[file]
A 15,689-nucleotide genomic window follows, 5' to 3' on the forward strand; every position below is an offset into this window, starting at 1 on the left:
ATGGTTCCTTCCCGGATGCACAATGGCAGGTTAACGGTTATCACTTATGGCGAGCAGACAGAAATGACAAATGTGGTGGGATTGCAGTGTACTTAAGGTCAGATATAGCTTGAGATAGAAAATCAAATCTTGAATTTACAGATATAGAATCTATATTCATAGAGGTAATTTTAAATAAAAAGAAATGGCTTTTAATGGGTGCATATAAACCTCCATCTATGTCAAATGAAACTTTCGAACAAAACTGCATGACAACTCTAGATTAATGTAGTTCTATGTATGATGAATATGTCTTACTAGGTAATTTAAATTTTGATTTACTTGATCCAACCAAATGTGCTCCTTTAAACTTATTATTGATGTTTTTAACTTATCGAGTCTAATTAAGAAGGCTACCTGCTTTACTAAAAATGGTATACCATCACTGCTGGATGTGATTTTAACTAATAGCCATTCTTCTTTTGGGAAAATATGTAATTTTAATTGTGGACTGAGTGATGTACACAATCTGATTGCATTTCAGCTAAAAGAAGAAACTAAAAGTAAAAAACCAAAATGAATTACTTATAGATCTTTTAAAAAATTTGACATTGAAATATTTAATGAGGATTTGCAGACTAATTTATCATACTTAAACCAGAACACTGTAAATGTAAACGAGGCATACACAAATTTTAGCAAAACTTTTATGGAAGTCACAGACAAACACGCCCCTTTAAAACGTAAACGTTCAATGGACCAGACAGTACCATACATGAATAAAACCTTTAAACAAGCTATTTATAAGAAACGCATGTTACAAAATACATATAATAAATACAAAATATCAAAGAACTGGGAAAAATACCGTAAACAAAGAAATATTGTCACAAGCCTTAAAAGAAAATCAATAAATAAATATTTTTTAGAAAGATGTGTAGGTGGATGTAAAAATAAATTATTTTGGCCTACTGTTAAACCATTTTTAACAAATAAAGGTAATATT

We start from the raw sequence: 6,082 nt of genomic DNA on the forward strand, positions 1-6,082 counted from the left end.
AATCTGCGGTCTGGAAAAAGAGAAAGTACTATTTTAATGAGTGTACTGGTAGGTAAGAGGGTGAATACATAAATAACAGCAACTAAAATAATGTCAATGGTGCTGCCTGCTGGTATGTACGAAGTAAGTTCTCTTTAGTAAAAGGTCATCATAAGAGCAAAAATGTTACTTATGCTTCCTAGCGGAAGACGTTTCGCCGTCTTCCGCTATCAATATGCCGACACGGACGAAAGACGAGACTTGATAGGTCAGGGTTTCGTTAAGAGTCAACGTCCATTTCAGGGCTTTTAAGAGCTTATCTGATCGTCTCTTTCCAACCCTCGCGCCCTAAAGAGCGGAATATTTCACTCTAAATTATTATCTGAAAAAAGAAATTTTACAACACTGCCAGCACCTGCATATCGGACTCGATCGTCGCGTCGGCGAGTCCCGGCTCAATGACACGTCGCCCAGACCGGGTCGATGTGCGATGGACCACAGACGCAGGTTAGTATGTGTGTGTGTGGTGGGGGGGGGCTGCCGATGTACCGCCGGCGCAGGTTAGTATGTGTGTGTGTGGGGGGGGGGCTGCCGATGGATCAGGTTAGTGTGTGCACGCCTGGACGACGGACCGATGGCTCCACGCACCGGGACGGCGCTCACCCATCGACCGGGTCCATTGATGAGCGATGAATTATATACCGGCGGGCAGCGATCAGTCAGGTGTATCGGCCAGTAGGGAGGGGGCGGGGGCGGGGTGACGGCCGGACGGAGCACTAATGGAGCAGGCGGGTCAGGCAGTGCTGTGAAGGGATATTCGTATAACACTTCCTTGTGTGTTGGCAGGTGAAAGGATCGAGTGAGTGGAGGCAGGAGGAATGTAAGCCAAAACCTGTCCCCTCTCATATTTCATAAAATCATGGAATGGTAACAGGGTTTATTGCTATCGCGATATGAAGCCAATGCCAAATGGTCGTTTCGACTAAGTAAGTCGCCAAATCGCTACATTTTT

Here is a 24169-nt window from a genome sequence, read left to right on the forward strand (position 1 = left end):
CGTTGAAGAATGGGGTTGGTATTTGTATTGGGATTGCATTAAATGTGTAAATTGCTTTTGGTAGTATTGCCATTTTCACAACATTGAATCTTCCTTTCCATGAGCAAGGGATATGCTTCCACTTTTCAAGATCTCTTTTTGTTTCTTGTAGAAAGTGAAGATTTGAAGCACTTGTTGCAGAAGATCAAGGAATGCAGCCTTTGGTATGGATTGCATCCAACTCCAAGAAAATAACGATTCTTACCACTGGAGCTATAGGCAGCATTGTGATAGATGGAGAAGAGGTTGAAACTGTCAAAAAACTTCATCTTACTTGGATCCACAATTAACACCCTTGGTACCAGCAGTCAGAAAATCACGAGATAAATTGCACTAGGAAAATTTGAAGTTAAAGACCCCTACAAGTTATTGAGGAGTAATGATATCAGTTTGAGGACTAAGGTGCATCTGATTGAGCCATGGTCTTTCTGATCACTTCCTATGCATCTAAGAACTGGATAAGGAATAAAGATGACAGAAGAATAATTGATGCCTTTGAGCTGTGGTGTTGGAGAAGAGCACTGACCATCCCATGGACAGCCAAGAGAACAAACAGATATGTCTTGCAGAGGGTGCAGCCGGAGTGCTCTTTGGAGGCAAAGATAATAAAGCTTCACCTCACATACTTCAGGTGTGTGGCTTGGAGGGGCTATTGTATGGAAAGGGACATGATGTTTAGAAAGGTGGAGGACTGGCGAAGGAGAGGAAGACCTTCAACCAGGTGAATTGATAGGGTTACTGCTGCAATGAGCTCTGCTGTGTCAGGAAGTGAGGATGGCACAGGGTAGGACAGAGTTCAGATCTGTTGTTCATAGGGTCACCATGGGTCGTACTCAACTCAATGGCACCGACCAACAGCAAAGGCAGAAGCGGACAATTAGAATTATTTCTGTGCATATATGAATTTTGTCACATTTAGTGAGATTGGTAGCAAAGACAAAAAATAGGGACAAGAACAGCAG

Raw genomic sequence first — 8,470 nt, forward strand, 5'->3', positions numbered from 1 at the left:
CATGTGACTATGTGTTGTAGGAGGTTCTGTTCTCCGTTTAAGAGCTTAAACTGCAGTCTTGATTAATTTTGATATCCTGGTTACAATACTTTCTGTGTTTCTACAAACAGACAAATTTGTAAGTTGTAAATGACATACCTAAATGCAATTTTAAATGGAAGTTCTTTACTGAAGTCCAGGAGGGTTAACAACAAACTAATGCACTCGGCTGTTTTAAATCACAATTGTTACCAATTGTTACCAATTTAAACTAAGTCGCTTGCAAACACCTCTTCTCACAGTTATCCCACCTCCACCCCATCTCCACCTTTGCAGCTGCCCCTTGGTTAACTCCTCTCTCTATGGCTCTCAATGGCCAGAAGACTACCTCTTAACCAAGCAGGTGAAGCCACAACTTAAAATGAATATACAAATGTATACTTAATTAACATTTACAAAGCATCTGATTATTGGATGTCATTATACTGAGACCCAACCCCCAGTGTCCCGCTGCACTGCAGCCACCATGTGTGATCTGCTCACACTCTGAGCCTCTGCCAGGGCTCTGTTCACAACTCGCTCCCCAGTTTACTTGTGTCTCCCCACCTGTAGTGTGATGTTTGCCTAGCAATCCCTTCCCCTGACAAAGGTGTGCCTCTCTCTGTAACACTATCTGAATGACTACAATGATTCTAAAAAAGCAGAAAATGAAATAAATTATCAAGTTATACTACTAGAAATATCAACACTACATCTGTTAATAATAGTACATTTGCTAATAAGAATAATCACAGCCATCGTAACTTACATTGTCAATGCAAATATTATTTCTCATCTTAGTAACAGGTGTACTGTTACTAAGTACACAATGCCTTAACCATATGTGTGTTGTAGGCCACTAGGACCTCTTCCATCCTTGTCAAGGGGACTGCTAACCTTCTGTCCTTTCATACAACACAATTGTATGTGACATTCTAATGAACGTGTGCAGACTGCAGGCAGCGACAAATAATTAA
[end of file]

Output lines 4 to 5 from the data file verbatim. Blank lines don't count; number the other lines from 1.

AATCTGCGGTCTGGAAAAAGAGAAAGTACTATTTTAATGAGTGTACTGGTAGGTAAGAGGGTGAATACATAAATAACAGCAACTAAAATAATGTCAATGGTGCTGCCTGCTGGTATGTACGAAGTAAGTTCTCTTTAGTAAAAGGTCATCATAAGAGCAAAAATGTTACTTATGCTTCCTAGCGGAAGACGTTTCGCCGTCTTCCGCTATCAATATGCCGACACGGACGAAAGACGAGACTTGATAGGTCAGGGTTTCGTTAAGAGTCAACGTCCATTTCAGGGCTTTTAAGAGCTTATCTGATCGTCTCTTTCCAACCCTCGCGCCCTAAAGAGCGGAATATTTCACTCTAAATTATTATCTGAAAAAAGAAATTTTACAACACTGCCAGCACCTGCATATCGGACTCGATCGTCGCGTCGGCGAGTCCCGGCTCAATGACACGTCGCCCAGACCGGGTCGATGTGCGATGGACCACAGACGCAGGTTAGTATGTGTGTGTGTGGTGGGGGGGGGCTGCCGATGTACCGCCGGCGCAGGTTAGTATGTGTGTGTGTGGGGGGGGGGCTGCCGATGGATCAGGTTAGTGTGTGCACGCCTGGACGACGGACCGATGGCTCCACGCACCGGGACGGCGCTCACCCATCGACCGGGTCCATTGATGAGCGATGAATTATATACCGGCGGGCAGCGATCAGTCAGGTGTATCGGCCAGTAGGGAGGGGGCGGGGGCGGGGTGACGGCCGGACGGAGCACTAATGGAGCAGGCGGGTCAGGCAGTGCTGTGAAGGGATATTCGTATAACACTTCCTTGTGTGTTGGCAGGTGAAAGGATCGAGTGAGTGGAGGCAGGAGGAATGTAAGCCAAAACCTGTCCCCTCTCATATTTCATAAAATCATGGAATGGTAACAGGGTTTATTGCTATCGCGATATGAAGCCAATGCCAAATGGTCGTTTCGACTAAGTAAGTCGCCAAATCGCTACATTTTT

Here is a 24169-nt window from a genome sequence, read left to right on the forward strand (position 1 = left end):